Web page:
Apart from increasing cross-border M&As, India Inc is also venturing into countries less visited to set up greenfield projects. The reasons are many: cheap availability of natural resources, greater access to new markets and consumers and product diversification.
Tata Steel, for instance, has decided to set a $120 million greenfield ferro-chrome plant in South Africa to take advantage of cheap power, which accounts for around 50 per cent of the cost of production. Similarly, in 2004 Infosys invested $5 million to start up a 200-people software development center in China to take advantage of the untapped workforce and booming domestic market.
The list of Indian greenfield projects abroad is growing by the day. This June, Jindal Steel and Power announced its intentions to invest $2.3 billion over ten years in Bolivia for mining and setting up a steel plant after securing rights to develop the country’s largest iron-ore mine. Bajaj Auto has set up a joint venture in Indonesia to assemble three-wheelers and motorcycles to tap the growing South East Asian market. The company further plans to set up manufacturing facilities in Brazil and Nigeria, countries that were never on India Inc.’s radar.
The automobile sector is also seeing a lot of activity with Mahindra and Mahindra manufacturing 10,000 tractors annually at its two US-based greenfields projects in Atlanta and Texas. The company is also planning similar forays in Indonesia, China, Russia and South Africa. Auto component manufacturer Sundaram Fasteners set up $5 million greenfield plant in China in 2004. Similarly, Minda group, which manufactures vehicle ignition switches, has also announced its intentions to invest $5 million to set up a greenfield project in Indonesia.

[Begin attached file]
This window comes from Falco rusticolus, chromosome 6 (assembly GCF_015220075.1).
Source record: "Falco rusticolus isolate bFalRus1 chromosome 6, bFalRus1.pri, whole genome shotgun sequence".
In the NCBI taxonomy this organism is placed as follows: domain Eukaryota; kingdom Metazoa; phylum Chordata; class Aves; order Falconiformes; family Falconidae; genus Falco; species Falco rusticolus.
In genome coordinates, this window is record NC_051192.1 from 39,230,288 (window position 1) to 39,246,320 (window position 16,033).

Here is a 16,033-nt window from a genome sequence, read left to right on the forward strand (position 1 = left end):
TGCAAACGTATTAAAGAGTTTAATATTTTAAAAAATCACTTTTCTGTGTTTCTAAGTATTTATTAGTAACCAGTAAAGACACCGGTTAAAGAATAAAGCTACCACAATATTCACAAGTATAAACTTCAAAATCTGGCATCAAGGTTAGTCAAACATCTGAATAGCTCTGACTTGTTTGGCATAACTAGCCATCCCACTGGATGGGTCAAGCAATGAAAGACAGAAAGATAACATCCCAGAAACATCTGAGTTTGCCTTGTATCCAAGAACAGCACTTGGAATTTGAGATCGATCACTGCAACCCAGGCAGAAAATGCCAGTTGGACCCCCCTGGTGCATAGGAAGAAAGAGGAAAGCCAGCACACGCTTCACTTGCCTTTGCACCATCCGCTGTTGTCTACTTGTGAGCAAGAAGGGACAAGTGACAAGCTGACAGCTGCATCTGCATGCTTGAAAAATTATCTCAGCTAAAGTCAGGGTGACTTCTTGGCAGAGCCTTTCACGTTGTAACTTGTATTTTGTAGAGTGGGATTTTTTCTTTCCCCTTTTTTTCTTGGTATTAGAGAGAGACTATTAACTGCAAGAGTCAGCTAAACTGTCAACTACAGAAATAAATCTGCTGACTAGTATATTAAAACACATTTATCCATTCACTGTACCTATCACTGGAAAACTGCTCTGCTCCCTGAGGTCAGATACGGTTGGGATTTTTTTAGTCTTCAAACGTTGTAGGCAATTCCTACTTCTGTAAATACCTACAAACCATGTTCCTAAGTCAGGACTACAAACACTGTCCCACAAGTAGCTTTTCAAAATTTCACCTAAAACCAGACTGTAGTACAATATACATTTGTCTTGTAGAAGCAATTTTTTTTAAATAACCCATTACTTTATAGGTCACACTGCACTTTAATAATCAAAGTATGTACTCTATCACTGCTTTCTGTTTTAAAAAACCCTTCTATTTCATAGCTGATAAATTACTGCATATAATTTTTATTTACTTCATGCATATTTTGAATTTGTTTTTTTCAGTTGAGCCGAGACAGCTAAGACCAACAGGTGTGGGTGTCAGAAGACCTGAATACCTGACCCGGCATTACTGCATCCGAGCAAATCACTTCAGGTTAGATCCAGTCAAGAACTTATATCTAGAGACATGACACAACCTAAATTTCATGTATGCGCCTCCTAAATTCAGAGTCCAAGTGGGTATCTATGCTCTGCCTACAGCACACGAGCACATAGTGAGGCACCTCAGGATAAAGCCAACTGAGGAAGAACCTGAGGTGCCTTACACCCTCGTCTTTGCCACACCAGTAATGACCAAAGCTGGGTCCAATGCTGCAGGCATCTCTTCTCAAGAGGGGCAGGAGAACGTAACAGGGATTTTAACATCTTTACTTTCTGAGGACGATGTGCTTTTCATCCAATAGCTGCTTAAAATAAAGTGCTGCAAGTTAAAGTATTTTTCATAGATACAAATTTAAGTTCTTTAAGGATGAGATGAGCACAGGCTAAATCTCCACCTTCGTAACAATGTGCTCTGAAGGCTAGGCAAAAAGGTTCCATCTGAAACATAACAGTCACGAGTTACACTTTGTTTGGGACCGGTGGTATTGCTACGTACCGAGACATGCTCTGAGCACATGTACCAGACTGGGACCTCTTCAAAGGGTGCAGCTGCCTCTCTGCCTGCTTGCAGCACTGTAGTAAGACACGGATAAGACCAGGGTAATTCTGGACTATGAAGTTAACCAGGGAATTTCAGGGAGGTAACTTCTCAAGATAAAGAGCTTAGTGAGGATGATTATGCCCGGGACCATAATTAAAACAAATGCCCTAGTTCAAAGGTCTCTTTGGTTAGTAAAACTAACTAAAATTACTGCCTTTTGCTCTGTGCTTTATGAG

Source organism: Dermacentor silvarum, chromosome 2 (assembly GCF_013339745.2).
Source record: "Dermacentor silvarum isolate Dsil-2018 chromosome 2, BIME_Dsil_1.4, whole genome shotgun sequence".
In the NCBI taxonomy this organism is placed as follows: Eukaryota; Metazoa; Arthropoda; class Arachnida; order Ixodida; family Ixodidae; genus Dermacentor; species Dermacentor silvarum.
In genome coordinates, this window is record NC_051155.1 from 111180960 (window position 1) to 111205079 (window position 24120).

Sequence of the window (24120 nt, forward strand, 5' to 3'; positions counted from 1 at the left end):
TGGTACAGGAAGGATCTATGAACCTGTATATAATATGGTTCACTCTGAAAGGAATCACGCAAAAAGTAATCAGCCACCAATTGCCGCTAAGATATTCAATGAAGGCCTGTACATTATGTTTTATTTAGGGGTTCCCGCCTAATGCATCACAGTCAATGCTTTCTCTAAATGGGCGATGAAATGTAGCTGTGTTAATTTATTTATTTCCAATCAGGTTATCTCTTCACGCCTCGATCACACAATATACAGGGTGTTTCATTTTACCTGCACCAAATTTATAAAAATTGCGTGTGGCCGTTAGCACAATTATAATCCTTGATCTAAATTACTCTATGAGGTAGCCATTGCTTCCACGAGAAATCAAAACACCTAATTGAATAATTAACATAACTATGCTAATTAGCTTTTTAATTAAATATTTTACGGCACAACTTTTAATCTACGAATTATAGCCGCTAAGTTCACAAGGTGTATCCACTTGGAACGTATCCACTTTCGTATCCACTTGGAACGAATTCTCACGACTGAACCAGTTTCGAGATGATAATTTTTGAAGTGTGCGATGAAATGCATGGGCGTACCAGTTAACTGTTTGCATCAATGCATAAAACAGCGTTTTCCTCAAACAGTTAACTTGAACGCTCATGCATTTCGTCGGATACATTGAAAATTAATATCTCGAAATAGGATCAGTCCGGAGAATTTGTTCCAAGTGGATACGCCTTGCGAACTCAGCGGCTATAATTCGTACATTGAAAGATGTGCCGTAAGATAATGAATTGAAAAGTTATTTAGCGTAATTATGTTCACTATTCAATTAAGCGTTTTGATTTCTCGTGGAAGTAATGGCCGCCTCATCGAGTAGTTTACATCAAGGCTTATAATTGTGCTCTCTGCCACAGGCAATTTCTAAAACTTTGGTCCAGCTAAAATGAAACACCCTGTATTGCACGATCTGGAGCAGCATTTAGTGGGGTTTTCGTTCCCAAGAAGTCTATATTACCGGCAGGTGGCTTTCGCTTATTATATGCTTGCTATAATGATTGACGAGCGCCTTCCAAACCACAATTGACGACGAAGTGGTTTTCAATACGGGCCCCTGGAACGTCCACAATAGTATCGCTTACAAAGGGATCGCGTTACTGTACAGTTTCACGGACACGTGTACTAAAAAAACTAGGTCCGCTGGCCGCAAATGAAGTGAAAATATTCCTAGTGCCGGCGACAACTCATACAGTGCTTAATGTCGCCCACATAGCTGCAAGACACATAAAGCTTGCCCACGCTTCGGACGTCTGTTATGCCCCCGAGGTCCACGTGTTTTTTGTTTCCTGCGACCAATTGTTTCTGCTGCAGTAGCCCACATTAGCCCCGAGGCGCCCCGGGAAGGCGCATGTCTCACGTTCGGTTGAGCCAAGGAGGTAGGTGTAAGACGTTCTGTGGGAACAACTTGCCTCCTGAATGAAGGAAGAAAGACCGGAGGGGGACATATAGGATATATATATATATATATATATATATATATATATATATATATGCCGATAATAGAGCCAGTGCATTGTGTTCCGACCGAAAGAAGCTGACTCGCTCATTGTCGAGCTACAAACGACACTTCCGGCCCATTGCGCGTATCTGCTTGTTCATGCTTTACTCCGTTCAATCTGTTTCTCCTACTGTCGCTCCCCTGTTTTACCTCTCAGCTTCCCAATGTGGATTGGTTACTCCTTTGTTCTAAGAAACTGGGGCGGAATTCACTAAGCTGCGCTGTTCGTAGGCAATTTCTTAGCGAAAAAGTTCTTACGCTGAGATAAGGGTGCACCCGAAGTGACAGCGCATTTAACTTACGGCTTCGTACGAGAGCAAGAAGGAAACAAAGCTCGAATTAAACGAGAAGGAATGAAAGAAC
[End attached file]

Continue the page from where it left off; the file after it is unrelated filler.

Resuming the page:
Other than country specific perils overseas greenfield projects involve many other risks. It takes a longer time to fructify especially in a capital-intensive industry like steel. It also involves setting up from scratch the local distribution and marketing networks. Indian companies also have to develop a sound supplier base and obtain local permits and licences to set up the project. Though policy changes in the last few years have made it easier for Indian companies to invest in greenfield projects abroad, they leave a lot to be desired.
On the other hand the Chinese government is becoming increasingly supportive of companies expanding overseas. This year in March Chinese Premier Wen Jiabao reaffirmed the government’s commitment to support globalisation by offering various types of support, including new policies and services to coordinate overseas investments and manage risks. Furthermore, financial institutions such as the Bank of China, China Development Bank and Sinosure are planning to offer foreign exchange, financing and insurance services to Chinese companies expanding abroad.
India Inc too would like to see fewer regulatory obstacles and simpler approval procedures for outward foreign direct investment. Easy access to information on overseas investment opportunities, potential host country government regulations and requirements and market conditions would also help further their global ambitions Like China, India also needs to ensure access to finance at preferential treatment and insurance against political risks through credit guarantees schemes.